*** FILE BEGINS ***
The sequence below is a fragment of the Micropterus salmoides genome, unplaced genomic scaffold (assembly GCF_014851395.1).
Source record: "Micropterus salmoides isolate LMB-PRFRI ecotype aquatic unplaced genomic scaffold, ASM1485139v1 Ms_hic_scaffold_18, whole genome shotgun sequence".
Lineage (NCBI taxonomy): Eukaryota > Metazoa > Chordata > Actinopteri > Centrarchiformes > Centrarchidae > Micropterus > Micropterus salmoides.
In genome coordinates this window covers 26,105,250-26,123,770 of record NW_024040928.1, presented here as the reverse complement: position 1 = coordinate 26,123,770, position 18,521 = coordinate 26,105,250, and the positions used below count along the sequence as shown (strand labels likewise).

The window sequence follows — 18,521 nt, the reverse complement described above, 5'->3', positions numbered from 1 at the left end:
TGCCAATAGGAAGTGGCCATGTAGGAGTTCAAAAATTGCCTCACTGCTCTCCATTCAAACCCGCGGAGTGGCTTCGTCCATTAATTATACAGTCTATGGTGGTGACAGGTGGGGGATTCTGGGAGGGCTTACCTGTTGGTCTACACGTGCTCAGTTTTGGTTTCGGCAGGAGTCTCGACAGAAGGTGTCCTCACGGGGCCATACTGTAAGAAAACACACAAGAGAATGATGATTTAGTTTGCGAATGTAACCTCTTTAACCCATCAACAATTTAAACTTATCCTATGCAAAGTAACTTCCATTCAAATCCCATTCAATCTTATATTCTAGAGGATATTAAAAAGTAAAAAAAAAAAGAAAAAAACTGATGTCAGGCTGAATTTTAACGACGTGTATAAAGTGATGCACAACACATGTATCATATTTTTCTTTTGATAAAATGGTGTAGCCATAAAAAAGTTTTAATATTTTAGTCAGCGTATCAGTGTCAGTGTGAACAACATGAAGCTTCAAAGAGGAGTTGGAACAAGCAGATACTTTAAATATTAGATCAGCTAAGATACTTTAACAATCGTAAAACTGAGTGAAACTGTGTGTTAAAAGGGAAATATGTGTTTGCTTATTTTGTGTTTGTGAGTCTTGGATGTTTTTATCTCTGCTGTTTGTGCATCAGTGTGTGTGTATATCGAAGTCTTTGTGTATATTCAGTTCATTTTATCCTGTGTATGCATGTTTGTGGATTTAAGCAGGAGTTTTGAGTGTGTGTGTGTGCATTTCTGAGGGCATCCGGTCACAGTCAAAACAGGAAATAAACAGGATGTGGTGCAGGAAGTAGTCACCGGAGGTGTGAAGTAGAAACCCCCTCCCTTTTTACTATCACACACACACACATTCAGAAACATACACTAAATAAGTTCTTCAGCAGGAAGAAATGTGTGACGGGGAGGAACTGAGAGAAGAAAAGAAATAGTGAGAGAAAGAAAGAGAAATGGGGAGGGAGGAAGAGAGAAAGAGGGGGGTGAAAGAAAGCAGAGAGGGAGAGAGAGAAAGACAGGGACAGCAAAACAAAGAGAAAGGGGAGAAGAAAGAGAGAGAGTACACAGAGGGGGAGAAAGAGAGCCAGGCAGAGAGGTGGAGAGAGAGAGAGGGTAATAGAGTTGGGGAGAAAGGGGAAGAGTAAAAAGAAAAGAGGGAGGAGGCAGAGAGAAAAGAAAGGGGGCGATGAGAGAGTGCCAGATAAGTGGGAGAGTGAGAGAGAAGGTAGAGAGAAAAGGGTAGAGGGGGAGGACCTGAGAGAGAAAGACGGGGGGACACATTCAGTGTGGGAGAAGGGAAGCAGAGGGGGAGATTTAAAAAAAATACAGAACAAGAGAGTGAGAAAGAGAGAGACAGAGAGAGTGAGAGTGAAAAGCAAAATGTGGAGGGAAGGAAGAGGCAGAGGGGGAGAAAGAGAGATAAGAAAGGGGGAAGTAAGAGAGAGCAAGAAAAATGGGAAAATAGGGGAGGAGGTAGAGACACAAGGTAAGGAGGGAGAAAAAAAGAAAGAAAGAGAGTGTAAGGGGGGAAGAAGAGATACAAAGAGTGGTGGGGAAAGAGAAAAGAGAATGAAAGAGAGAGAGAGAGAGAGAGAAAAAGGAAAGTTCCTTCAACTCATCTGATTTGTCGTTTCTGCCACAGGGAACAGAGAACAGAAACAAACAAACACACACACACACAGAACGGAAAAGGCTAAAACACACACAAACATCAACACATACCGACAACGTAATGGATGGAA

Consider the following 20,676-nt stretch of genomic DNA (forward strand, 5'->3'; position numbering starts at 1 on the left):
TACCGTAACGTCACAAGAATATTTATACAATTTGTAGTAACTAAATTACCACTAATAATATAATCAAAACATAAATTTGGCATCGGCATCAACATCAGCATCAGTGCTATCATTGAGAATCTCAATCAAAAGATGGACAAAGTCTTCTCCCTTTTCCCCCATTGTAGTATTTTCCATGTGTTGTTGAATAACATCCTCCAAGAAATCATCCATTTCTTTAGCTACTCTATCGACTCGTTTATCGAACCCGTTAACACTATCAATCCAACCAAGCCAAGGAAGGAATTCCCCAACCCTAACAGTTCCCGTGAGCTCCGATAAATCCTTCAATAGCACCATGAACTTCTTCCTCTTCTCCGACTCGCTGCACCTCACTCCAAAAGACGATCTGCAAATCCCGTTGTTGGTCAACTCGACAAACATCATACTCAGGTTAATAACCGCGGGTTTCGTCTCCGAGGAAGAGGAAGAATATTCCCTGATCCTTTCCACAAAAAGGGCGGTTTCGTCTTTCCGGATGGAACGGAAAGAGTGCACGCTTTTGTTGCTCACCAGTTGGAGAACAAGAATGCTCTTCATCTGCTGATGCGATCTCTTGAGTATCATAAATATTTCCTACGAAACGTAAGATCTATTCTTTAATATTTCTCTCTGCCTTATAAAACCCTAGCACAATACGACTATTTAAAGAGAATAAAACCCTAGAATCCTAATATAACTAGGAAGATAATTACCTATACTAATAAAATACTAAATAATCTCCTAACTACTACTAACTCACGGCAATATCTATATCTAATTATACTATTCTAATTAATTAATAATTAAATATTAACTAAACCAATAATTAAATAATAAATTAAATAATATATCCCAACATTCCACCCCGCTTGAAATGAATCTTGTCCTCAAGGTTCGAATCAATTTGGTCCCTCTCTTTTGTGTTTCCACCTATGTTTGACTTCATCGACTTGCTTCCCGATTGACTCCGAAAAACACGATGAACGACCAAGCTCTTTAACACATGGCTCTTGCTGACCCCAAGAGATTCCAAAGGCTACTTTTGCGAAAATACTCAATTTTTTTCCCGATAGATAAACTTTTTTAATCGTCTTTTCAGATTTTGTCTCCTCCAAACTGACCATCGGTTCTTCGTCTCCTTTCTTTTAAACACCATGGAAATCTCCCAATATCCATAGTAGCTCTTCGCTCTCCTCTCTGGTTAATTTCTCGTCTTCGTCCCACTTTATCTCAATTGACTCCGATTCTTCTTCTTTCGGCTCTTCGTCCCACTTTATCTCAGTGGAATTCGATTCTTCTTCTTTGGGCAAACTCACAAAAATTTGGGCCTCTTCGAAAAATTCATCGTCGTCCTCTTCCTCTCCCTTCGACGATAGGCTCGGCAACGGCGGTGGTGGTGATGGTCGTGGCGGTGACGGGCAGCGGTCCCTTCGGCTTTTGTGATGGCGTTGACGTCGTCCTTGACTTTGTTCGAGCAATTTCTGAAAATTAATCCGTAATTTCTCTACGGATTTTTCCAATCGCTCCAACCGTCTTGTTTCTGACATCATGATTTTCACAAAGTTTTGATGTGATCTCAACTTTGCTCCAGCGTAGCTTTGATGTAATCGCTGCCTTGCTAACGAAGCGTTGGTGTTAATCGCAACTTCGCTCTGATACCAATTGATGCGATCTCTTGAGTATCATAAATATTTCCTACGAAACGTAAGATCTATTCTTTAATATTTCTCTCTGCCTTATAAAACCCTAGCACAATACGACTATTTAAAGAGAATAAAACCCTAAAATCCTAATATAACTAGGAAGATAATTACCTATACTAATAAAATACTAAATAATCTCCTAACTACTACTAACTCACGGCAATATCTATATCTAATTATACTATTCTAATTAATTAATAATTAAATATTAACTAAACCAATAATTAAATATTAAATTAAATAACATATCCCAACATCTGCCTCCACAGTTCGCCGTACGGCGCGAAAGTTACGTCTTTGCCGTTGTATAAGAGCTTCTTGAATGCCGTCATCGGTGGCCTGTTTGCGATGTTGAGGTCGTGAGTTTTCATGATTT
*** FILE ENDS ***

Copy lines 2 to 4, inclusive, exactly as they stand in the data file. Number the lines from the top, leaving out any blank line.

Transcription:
Source record: "Micropterus salmoides isolate LMB-PRFRI ecotype aquatic unplaced genomic scaffold, ASM1485139v1 Ms_hic_scaffold_18, whole genome shotgun sequence".
Lineage (NCBI taxonomy): Eukaryota > Metazoa > Chordata > Actinopteri > Centrarchiformes > Centrarchidae > Micropterus > Micropterus salmoides.
In genome coordinates this window covers 26,105,250-26,123,770 of record NW_024040928.1, presented here as the reverse complement: position 1 = coordinate 26,123,770, position 18,521 = coordinate 26,105,250, and the positions used below count along the sequence as shown (strand labels likewise).